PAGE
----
[address] the issue of the generality and perspective of spatial mental models constructed from different text perspectives / investigate representation and access of particular spatial relations from particular perspectives (PsycINFO Database Record (c) 2010 APA, all rights reserved) (chapter)
Abstract: Human activity takes place in space. To act effectively, people need mental representations of space. People's mental representations of space differ from space as conceived of by physicists, geometers, and cartographers. Mental representations of space are constructions based on elements, the things in space, and the spatial relations among them relative to a reference frame. People act in different spaces depending on the task at hand. The spaces considered here are the space of the body, the space around the body, the space of navigation, and the space of graphics. Different elements and spatial relations are central for functioning in the different spaces, yielding different mental representations. (PsycINFO Database Record (c) 2010 APA, all rights reserved) (journal abstract)
Abstract: In three experiments with undergraduate Ss, we examined the effects of locomotion and incidental learning on the formation of spatial memories. Participants learned the locations of objects in a room and then made judgments of relative direction, using their memories (e.g., "Imagine you are standing at the clock, facing the jar. Point to the book"). The experiments manipulated the number of headings experienced, the amount of interaction with the objects, and whether the participants were informed that their memories of the layout would be tested. When participants were required to maintain a constant body orientation during learning (Exp 1, with 24 Ss), they represented the layout in terms of a single reference direction parallel to that orientation. When they were allowed to move freely in the room (Exp 2, with 25 Ss), they seemed to use two orthogonal reference axes aligned with the walls of the enclosing room. Extensive movement under incidental learning conditions (Exp 3, with 30 Ss) yielded a mixture of these two encoding strategies across participants. There was no evidence that locomotion, interaction with objects, or incidental learning led to the formation of spatial memories that differed from those formed from static viewing. (PsycINFO Database Record (c) 2010 APA, all rights reserved)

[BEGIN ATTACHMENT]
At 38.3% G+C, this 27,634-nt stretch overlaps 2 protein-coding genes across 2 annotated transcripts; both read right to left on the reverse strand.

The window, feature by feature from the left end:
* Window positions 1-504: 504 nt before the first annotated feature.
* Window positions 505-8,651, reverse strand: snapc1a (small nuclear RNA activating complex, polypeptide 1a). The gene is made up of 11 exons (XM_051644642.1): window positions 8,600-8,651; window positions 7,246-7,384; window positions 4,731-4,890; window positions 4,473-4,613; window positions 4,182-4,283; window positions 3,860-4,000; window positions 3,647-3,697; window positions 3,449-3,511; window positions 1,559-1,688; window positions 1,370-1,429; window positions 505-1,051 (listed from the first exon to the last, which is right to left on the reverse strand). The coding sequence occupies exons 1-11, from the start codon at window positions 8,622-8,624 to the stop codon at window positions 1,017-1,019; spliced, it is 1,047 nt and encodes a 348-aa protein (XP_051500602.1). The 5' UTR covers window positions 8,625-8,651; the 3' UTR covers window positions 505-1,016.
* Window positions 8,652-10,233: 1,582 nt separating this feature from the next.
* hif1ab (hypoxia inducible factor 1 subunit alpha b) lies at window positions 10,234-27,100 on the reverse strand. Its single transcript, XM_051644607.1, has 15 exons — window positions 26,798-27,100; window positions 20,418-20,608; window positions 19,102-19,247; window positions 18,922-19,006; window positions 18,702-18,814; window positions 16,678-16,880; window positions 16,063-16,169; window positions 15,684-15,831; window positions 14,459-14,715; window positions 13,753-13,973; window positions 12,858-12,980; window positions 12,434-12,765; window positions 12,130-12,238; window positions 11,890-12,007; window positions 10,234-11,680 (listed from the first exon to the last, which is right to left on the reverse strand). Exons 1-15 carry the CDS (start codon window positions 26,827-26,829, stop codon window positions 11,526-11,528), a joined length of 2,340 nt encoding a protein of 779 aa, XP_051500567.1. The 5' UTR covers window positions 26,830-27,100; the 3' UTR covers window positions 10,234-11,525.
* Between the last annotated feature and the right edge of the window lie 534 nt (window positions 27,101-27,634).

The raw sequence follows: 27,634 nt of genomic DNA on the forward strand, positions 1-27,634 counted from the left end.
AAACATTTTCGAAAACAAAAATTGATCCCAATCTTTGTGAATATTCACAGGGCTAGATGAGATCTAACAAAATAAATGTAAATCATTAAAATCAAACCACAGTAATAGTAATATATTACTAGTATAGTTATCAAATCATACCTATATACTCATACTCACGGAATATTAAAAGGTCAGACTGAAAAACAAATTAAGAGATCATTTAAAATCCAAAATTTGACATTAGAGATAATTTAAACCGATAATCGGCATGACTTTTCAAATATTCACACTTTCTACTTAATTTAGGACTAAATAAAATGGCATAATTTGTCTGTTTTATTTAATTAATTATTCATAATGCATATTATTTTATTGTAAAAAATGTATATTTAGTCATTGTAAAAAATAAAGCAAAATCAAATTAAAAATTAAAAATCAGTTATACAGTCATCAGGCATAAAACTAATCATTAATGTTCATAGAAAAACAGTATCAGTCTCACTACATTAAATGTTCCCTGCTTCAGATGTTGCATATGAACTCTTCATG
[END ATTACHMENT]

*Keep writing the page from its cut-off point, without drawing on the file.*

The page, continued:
Research Notes: Summary of contents for Memory Place group by DM: suggests way we move in interacting with surrounds affects way we remember things in those surrounds
Abstract: Line drawings were presented in either a spatial or a nonspatial format. Subjects recalled each of four sets of 24 items in serial order. Amount recalled in the correct serial order and sequencing errors were scored. In Experiment 1 items appeared either in consecutive locations of a matrix or in one central location. Subjects who saw the items in different locations made fewer sequencing errors than those who saw each item in a central location, but serial recall levels for these two conditions did not differ. When items appeared in nonconsecutive locations in Experiment 2, the advantage of the spatial presentation on sequencing errors disappeared. Experiment 3 included conditions in which both the consecutive and nonconsecutive spatial formats were paired with retrieval cues that either did or did not indicate the sequence of locations in which the items had appeared. Spatial imagery aided sequencing when, and only when, the order of locations in which the stimuli appeared could be reconstructed at retrieval.
Research Notes: Summary of contents for Memory Place group by DM: suggests that a locatedness of places over and above visual contents that would identify places matters to memory.